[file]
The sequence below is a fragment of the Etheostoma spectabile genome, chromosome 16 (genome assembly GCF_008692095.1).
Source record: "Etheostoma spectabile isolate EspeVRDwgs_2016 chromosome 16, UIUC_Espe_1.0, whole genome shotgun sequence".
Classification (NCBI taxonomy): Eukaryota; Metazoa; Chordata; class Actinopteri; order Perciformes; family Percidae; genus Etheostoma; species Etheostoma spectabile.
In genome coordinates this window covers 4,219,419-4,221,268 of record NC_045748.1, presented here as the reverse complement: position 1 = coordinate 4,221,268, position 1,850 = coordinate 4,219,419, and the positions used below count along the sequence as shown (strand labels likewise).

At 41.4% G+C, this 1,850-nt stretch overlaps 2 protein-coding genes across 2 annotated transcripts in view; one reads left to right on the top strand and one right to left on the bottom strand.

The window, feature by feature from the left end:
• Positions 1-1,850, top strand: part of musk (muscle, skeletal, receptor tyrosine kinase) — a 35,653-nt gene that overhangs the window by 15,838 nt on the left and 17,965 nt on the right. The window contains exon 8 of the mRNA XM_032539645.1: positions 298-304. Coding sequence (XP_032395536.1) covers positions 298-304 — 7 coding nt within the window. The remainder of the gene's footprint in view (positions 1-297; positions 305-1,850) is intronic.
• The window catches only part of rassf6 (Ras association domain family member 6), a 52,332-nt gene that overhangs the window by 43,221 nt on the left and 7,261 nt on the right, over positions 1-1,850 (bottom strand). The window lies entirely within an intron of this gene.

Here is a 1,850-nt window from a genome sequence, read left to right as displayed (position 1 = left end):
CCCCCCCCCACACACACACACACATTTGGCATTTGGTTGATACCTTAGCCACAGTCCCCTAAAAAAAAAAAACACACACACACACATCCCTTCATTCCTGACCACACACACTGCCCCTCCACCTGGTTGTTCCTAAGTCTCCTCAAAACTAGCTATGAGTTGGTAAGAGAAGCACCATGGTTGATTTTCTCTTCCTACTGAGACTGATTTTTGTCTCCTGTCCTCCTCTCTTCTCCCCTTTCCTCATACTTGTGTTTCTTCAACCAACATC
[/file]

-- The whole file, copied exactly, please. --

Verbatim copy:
The sequence below is a fragment of the Etheostoma spectabile genome, chromosome 16 (genome assembly GCF_008692095.1).
Source record: "Etheostoma spectabile isolate EspeVRDwgs_2016 chromosome 16, UIUC_Espe_1.0, whole genome shotgun sequence".
Classification (NCBI taxonomy): Eukaryota; Metazoa; Chordata; class Actinopteri; order Perciformes; family Percidae; genus Etheostoma; species Etheostoma spectabile.
In genome coordinates this window covers 4,219,419-4,221,268 of record NC_045748.1, presented here as the reverse complement: position 1 = coordinate 4,221,268, position 1,850 = coordinate 4,219,419, and the positions used below count along the sequence as shown (strand labels likewise).

At 41.4% G+C, this 1,850-nt stretch overlaps 2 protein-coding genes across 2 annotated transcripts in view; one reads left to right on the top strand and one right to left on the bottom strand.

The window, feature by feature from the left end:
• Positions 1-1,850, top strand: part of musk (muscle, skeletal, receptor tyrosine kinase) — a 35,653-nt gene that overhangs the window by 15,838 nt on the left and 17,965 nt on the right. The window contains exon 8 of the mRNA XM_032539645.1: positions 298-304. Coding sequence (XP_032395536.1) covers positions 298-304 — 7 coding nt within the window. The remainder of the gene's footprint in view (positions 1-297; positions 305-1,850) is intronic.
• The window catches only part of rassf6 (Ras association domain family member 6), a 52,332-nt gene that overhangs the window by 43,221 nt on the left and 7,261 nt on the right, over positions 1-1,850 (bottom strand). The window lies entirely within an intron of this gene.

Here is a 1,850-nt window from a genome sequence, read left to right as displayed (position 1 = left end):
CCCCCCCCCACACACACACACACATTTGGCATTTGGTTGATACCTTAGCCACAGTCCCCTAAAAAAAAAAAACACACACACACACATCCCTTCATTCCTGACCACACACACTGCCCCTCCACCTGGTTGTTCCTAAGTCTCCTCAAAACTAGCTATGAGTTGGTAAGAGAAGCACCATGGTTGATTTTCTCTTCCTACTGAGACTGATTTTTGTCTCCTGTCCTCCTCTCTTCTCCCCTTTCCTCATACTTGTGTTTCTTCAACCAACATC